I love it when alumni magazines use their space to tackle big, ambitious stories.
And in 2013, perhaps the biggest and most successful was Harvard Public Health’s massive story on guns and suicide. The story made the most of the university’s vast stores of data about guns and suicide, it included thoughtful ideas from several Harvard experts about the topic, and it featured heartbreaking and insightful interviews with people who had lost a family member to suicide.
The CASE judges honored the story with a Grand Gold award. You can find the digital version of the story here; I particularly recommend the PDF here, which gives a sense of the story in magazine form.
To find out more about how the story was conceived, reported, and designed, I talked to the Madeline Drexler, the editor of the magazine and the writer of the story. She has some particularly interesting thoughts about finding sources, coming up with the right packaging, and designing for readers. I was impressed by how much she was able to achieve as a half-time staffer—and the only one fully devoted to the magazine.
Once you finished reading this story, I encourage you to check out Drexler’s new book: A Splendid Isolation: Lessons on Happiness from the Kingdom of Bhutan and her website, madelinedrexler.com.
Tell me a little bit about your role with the magazine.
I am the editor of Harvard Public Health magazine. I have been on staff since May 2010. (I am a half-time staffer. During the other half of my work life, I do what I have always done: straight-up journalism, specializing in public health reporting and in travel essays.) I am the only person on our large communications team whose sole job is the magazine—but a number of colleagues work on the magazine as part of their job description: two designers, one assistant editor, two writers, as well as my two supervisors.
How did you first decide you wanted to do this story? Was there any resistance from anyone? And if not, how did you frame the goals of the story to help make it attractive to administrators/stakeholders who might be a little squeamish about the topic?
Gun suicide is a major public health issue in the United States, and several of our School’s faculty and academic staff are among the country’s leading researchers on this issue—so this was an obvious story for us. The fact that gun suicides outnumber gun homicides by a factor of two is quite surprising to the general public and gets lost in the avalanche of coverage of homicide and mass murders—another reason to pursue this topic. We never anticipated pushback from anybody and never received it. Public health professionals are hardly squeamish about subjects like this. Indeed, the issue of gun suicide demands a public health perspective.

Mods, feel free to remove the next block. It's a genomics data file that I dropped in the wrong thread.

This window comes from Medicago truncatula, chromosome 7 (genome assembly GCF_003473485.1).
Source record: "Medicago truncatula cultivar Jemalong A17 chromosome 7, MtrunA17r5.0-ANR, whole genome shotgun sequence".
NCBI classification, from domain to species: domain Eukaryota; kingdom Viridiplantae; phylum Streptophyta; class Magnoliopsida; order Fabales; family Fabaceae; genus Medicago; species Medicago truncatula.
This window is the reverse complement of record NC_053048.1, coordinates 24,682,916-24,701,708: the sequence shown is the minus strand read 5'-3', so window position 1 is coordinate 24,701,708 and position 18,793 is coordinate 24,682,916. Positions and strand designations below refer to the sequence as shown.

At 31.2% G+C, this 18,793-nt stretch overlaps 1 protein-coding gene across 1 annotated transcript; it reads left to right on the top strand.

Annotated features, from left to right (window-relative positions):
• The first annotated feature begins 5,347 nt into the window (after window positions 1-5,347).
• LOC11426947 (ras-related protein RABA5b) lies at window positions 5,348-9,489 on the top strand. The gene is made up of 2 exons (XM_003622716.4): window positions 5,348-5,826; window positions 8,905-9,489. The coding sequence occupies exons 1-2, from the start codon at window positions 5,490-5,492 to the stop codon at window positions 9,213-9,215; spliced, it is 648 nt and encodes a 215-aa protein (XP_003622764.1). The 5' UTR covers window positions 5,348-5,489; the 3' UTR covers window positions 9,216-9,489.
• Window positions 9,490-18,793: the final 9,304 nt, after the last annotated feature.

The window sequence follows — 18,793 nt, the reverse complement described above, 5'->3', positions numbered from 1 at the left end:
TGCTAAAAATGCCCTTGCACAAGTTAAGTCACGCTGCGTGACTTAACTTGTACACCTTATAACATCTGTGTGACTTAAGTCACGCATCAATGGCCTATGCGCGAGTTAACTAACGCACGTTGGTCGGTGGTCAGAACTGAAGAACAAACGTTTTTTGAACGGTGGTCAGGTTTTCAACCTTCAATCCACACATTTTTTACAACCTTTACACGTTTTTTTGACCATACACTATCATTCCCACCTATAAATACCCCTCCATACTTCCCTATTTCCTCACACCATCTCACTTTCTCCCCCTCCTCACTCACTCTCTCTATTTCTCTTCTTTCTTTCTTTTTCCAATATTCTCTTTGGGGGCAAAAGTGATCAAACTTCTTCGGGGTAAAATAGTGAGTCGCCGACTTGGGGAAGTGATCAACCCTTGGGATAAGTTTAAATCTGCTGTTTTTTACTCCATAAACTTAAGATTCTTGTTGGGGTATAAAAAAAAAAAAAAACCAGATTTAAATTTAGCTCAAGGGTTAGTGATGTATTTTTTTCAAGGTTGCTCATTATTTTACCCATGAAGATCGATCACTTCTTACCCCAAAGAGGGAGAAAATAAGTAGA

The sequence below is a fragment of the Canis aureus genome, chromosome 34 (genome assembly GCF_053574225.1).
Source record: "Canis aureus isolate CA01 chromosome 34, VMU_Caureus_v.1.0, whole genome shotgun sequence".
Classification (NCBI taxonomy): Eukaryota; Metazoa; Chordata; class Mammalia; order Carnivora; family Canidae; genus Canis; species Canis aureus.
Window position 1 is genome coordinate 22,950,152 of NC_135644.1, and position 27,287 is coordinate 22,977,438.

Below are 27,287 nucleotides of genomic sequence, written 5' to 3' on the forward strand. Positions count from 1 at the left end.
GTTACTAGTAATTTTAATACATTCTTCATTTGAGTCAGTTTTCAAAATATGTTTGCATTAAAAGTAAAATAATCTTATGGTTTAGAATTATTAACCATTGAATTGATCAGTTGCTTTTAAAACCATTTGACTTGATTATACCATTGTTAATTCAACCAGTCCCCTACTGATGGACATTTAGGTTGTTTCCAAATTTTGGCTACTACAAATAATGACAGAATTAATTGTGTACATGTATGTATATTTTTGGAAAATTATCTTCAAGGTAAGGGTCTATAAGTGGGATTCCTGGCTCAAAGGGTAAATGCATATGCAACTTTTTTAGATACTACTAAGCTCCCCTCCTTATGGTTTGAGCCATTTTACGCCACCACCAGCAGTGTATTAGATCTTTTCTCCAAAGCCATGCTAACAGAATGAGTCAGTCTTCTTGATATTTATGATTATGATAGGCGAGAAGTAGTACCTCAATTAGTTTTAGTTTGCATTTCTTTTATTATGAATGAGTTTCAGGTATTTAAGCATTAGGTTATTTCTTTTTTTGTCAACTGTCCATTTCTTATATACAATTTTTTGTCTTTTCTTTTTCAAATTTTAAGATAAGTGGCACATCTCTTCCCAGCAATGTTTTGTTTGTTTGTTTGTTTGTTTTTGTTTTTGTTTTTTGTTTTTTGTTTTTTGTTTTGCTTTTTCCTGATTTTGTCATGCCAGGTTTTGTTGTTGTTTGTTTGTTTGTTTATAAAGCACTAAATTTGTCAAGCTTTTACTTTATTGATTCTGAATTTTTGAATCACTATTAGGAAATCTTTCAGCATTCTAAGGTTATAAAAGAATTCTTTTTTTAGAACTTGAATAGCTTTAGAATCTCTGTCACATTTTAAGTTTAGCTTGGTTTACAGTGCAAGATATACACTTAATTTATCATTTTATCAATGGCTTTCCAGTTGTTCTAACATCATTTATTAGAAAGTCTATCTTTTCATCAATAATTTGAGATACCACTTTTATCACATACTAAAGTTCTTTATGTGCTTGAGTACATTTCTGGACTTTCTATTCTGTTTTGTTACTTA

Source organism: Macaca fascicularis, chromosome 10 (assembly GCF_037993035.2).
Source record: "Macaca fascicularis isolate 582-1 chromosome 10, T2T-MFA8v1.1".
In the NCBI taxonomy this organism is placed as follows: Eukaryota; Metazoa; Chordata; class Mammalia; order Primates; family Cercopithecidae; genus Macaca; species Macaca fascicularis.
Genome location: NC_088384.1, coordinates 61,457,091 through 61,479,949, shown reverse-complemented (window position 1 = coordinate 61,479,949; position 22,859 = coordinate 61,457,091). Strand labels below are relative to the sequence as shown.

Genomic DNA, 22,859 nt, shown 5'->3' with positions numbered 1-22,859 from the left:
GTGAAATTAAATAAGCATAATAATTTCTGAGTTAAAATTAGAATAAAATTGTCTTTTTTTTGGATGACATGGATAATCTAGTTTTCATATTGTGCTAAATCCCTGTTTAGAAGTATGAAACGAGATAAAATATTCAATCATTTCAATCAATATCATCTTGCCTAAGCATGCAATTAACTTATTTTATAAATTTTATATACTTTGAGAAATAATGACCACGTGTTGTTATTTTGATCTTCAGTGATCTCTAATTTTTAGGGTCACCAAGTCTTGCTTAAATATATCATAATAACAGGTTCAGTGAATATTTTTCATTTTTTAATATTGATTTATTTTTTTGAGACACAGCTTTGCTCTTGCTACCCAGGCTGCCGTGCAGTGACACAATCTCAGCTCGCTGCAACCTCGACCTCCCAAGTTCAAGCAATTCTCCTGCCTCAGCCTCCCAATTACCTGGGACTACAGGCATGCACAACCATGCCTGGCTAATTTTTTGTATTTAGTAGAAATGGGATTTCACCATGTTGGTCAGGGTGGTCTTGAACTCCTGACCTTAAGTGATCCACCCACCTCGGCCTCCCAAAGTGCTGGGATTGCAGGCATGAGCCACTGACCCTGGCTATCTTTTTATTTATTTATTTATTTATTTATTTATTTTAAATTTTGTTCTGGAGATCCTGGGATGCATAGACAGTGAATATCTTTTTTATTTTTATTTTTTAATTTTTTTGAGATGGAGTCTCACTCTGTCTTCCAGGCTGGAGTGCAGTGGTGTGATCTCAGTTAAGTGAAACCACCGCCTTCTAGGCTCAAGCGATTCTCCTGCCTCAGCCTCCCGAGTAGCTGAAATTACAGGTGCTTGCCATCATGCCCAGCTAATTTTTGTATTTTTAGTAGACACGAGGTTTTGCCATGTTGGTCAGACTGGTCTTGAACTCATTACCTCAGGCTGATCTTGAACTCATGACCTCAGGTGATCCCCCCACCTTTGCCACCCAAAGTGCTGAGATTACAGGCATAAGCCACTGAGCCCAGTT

This is a huge, 12-page feature, and it features 8 distinct parts, with the main story stretching just 3 pages. Can you tell me how you figured out how to package this story, and why you chose to do it the way you did?
We didn’t want to lose the reader by running a 12-page text block. And at our magazine, we have placed special emphasis in the past few years on creating visually engaging spreads that provide both “glance readers” and “word-for-word readers” with important information and insights that they will remember. The individual sections of this story seemed to fall out naturally. It was very important to us to frame the survivor stories separately, so that their emotionally riveting words didn’t get lost in the main text and to underscore that real lives—with all their poignant complications—are at stake.
Not all of your sources are Harvard alumni, faculty, or employees. How did you find these sources, and why did you feel it was appropriate to include them?
I found the survivors through survivor support groups. I found the gun shop owner and other sources through faculty contacts and through press coverage.
As you pulled the feature together, were there parts you wanted to include, but couldn’t? Why didn’t they make it to the final piece?
All of the key findings appear in the article. The only element I wanted to include but couldn’t was a male survivor of either a male or female suicide. I didn’t want all the emotive voices to be female. But alas, I couldn’t find a male survivor who would speak with me in the time frame allotted for researching this piece (about two months).
Tell me about how you thought about making a design that both pulled in readers but also treated the story with the seriousness that it deserved. Were there models from other magazines/specific stories that you used as inspiration?
Our designer, Anne Hubbard, says that she did not follow other models for this layout. Her main goal was to show the faces of survivors without exploiting their pain, and to present their faces alongside their narrative voices. The cover was intentionally austere and graphic—again, to pique interest without exploiting individuals.
This story seems like one that particularly benefits from magazine/print treatment. How do you think about what makes a good magazine story vs. what would work on the web?
A magazine story can unwind at a more leisurely narrative pace than a web story, because on the web, search engine optimization requires key words to appear high in the text. Multipart stories like the “Guns & Suicide” special report also lend themselves to a “flippable” magazine page format. That said, more people read our content online than in print versions, and we have devoted a good deal of time to making the web versions of our stories readable and visually engaging. Moreover, many readers want long-form narrative on their electronic screens—witness the proliferation of websites devoted to that genre—so for us it is not an either/or proposition.